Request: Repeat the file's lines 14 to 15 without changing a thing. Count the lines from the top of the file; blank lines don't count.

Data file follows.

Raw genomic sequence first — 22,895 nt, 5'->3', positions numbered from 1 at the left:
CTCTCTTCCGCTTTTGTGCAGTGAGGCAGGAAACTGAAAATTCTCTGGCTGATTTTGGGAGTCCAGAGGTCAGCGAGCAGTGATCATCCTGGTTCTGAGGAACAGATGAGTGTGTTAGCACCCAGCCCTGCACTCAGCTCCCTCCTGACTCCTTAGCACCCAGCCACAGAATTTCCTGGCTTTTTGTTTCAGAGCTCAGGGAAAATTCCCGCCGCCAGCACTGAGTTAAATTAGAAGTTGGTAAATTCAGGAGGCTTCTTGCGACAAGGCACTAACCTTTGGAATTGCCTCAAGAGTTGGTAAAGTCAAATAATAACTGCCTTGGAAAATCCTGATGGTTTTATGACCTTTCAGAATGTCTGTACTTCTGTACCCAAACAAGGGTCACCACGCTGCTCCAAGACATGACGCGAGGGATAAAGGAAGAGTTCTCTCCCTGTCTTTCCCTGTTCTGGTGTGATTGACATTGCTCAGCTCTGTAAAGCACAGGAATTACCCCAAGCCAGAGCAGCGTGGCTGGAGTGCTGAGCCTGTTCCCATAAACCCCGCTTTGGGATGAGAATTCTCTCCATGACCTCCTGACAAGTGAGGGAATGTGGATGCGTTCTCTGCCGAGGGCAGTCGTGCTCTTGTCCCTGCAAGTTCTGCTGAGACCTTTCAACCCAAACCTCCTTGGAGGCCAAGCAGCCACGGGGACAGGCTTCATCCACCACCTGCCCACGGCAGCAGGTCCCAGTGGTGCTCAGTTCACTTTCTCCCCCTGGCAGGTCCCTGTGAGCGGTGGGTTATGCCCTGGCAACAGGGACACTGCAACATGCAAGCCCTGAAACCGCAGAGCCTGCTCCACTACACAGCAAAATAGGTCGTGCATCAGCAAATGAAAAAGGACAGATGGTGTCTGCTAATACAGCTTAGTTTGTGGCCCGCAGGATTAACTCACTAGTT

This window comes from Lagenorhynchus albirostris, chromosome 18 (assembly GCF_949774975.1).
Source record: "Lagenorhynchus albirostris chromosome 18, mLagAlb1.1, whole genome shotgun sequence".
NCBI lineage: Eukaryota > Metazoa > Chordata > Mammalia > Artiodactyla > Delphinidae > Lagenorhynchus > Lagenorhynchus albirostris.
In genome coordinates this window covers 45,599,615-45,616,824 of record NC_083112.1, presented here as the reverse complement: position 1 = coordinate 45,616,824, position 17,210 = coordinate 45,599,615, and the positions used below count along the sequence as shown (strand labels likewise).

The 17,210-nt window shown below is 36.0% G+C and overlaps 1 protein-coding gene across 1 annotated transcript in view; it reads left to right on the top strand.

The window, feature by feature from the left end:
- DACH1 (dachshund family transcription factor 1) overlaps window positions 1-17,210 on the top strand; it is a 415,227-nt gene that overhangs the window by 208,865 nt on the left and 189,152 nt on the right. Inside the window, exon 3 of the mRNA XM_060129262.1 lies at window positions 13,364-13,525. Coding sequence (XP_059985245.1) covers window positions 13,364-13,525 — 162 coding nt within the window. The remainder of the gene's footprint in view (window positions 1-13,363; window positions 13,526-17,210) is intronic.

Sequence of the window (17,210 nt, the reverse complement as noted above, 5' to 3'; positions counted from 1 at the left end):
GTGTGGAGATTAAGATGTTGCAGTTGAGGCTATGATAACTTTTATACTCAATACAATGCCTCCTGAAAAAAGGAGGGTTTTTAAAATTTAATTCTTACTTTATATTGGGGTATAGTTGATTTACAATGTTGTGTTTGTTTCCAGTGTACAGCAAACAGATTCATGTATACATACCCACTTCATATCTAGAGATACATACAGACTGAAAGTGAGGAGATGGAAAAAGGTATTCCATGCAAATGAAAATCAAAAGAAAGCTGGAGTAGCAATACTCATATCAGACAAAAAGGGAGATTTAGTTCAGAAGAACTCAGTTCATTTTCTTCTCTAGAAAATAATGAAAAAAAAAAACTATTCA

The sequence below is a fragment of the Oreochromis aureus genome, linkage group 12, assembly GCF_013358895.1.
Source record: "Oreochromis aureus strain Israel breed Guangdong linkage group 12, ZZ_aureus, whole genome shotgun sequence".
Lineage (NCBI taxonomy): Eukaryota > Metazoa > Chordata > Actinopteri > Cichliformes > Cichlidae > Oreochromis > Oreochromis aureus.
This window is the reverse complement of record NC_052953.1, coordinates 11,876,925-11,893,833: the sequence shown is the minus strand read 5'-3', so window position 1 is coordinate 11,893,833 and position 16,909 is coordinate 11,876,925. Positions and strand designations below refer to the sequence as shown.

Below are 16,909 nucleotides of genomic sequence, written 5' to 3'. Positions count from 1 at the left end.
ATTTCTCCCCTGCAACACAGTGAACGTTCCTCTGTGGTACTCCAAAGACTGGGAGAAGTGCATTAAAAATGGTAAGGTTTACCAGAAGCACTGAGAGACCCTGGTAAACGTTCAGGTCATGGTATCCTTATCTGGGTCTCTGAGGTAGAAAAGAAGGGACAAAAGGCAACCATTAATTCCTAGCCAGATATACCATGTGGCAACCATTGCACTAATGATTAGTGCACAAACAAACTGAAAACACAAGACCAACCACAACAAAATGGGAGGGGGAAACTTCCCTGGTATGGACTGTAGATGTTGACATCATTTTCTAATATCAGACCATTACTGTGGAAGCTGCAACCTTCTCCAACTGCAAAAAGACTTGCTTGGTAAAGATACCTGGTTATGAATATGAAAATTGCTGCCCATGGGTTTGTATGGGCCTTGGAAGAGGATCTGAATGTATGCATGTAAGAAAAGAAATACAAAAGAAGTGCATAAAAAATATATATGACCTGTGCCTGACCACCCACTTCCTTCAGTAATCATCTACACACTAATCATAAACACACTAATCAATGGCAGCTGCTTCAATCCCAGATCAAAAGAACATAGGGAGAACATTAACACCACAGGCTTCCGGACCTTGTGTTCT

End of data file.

Lineage (NCBI taxonomy): Eukaryota > Metazoa > Chordata > Actinopteri > Cichliformes > Cichlidae > Oreochromis > Oreochromis aureus.
This window is the reverse complement of record NC_052953.1, coordinates 11,876,925-11,893,833: the sequence shown is the minus strand read 5'-3', so window position 1 is coordinate 11,893,833 and position 16,909 is coordinate 11,876,925. Positions and strand designations below refer to the sequence as shown.